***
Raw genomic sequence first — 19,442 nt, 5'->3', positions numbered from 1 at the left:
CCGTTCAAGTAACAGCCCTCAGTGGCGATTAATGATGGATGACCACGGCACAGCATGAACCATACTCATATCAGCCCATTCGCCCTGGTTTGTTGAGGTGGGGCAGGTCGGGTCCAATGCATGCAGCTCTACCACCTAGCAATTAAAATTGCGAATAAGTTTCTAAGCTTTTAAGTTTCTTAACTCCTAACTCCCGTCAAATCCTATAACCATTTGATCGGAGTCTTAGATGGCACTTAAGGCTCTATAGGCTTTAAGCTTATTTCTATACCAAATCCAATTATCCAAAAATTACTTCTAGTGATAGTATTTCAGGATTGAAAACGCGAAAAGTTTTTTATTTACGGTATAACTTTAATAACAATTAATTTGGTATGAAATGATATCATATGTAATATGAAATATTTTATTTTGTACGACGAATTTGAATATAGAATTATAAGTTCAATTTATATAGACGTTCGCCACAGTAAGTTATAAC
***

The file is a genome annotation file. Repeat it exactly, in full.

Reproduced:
Raw genomic sequence first — 19,442 nt, 5'->3', positions numbered from 1 at the left:
CCGTTCAAGTAACAGCCCTCAGTGGCGATTAATGATGGATGACCACGGCACAGCATGAACCATACTCATATCAGCCCATTCGCCCTGGTTTGTTGAGGTGGGGCAGGTCGGGTCCAATGCATGCAGCTCTACCACCTAGCAATTAAAATTGCGAATAAGTTTCTAAGCTTTTAAGTTTCTTAACTCCTAACTCCCGTCAAATCCTATAACCATTTGATCGGAGTCTTAGATGGCACTTAAGGCTCTATAGGCTTTAAGCTTATTTCTATACCAAATCCAATTATCCAAAAATTACTTCTAGTGATAGTATTTCAGGATTGAAAACGCGAAAAGTTTTTTATTTACGGTATAACTTTAATAACAATTAATTTGGTATGAAATGATATCATATGTAATATGAAATATTTTATTTTGTACGACGAATTTGAATATAGAATTATAAGTTCAATTTATATAGACGTTCGCCACAGTAAGTTATAAC